In traditional transit timing variations (TTVs) analysis of multi-planetary systems, the individual TTVs are first derived from transit fitting and later modelled using n-body dynamic simulations to constrain planetary masses. We show that fitting simultaneously the transit light curves with the system dynamics (photo-dynamical model) increases the precision of the TTV measurements and helps constrain the system architecture. We exemplify the advantages of applying this photo-dynamical model to a multi-planetary system found in K2 data very close to 3:2 mean motion resonance, K2-19. In this case the period of the larger TTV variations (libration period) is much longer (>1.5 years) than the duration of the K2 observations (80 days). However, our method allows to detect the short period TTVs produced by the orbital conjunctions between the planets that in turn permits to uniquely characterise the system. Therefore, our method can be used to constrain the masses of near-resonant systems even when the full libration curve is not observed.
Social context has a major influence on the detection and treatment of youth mental and substance use disorders in socioeconomically disadvantaged urban areas, particularly where gang culture, community violence, normalisation of drug use and repetitive maladaptive family structures prevail. This paper aims to examine how social context influences the development, identification and treatment of youth mental and substance use disorders in socioeconomically disadvantaged urban areas from the perspectives of health care workers.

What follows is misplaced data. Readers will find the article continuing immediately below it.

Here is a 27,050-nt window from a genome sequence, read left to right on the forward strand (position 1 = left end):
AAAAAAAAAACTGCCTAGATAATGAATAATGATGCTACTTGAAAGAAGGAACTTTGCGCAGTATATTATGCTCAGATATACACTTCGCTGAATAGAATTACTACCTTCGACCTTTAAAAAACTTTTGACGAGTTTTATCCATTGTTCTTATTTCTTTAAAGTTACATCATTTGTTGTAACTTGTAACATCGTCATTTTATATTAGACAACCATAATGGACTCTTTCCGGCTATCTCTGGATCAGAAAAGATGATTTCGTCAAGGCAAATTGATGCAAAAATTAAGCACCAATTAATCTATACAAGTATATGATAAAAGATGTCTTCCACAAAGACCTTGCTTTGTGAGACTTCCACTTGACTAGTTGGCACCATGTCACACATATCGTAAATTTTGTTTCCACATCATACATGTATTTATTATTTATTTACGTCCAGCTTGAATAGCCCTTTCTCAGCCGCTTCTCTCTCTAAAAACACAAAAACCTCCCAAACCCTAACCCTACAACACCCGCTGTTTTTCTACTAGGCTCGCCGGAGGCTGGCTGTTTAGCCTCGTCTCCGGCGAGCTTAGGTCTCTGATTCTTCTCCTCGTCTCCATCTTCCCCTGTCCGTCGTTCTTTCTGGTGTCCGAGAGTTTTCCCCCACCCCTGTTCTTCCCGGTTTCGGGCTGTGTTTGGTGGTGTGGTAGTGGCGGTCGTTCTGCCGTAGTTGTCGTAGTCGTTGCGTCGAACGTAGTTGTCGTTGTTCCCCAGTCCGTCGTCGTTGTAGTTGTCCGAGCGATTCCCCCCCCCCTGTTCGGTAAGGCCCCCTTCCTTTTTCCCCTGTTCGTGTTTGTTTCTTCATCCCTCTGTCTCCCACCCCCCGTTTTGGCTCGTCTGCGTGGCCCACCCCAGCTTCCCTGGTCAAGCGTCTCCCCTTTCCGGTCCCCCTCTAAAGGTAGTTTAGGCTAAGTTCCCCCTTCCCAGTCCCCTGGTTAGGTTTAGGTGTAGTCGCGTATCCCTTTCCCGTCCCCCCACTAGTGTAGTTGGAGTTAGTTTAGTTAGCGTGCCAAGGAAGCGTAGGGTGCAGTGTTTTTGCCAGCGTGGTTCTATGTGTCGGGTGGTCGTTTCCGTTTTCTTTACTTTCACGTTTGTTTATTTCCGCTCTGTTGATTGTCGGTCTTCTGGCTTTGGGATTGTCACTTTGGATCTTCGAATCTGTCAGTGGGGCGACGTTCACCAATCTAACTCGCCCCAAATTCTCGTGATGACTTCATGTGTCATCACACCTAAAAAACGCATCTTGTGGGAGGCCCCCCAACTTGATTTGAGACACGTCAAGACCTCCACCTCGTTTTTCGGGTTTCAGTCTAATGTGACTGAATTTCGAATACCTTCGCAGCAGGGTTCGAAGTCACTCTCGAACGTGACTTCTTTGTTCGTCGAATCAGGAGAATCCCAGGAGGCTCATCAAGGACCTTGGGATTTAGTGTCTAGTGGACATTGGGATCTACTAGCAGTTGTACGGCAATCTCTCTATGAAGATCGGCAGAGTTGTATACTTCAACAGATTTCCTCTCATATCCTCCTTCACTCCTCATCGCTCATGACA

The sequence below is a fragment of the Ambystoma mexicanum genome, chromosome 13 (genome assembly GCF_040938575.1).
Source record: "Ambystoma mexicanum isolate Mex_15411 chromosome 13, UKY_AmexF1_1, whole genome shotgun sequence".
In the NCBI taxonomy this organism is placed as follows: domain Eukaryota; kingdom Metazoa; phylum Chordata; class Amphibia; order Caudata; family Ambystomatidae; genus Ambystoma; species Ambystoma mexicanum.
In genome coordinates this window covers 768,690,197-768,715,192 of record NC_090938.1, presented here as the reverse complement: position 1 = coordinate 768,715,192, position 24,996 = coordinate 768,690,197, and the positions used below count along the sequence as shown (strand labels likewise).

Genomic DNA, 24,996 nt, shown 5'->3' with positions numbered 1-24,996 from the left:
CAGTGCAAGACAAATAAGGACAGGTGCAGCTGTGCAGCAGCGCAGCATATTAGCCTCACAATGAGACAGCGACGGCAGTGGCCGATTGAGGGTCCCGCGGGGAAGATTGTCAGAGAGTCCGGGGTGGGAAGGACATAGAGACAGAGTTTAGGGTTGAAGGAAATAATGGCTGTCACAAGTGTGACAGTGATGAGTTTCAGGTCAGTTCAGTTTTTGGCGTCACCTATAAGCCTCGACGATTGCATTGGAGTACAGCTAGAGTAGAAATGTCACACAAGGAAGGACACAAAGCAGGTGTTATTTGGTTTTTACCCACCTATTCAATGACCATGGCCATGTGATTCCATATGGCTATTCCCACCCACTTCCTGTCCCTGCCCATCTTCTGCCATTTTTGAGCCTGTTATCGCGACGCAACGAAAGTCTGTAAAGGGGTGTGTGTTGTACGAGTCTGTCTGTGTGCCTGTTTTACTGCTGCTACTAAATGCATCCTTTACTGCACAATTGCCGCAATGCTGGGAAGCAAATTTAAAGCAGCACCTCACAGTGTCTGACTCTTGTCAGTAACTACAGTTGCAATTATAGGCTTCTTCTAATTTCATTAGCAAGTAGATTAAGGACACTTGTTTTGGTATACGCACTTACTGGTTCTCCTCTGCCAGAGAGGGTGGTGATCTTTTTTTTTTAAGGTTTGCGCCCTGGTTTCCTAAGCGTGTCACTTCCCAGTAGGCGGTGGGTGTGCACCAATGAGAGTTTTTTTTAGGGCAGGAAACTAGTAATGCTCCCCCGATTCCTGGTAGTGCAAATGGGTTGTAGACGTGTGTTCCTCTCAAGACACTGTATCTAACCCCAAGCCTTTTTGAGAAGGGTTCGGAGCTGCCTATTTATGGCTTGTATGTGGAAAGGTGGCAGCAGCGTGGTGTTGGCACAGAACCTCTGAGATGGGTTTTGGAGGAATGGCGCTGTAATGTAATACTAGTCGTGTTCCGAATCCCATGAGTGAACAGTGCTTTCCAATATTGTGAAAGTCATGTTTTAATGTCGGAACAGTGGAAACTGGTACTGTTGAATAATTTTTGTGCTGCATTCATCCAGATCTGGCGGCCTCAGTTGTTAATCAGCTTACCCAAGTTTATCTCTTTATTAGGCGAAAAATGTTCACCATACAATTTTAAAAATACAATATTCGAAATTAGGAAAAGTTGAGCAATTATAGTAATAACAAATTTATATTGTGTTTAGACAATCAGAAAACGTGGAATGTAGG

Semi-structured interviews were conducted with health care workers (n=37) from clinical settings including: primary care, secondary care and community agencies and analysed thematically using Bronfenbrenner’s Ecological Theory to guide analysis.
Health care workers’ engagement with young people was influenced by the multilevel ecological systems within the individual’s social context which included: the young person’s immediate environment/‘microsystem’ (e.g., family relationships), personal relationships in the ‘mesosystem’ (e.g., peer and school relationships), external factors in the young person’s local area context/‘exosystem’ (e.g., drug culture and criminality) and wider societal aspects in the ‘macrosystem’ (e.g., mental health policy, health care inequalities and stigma).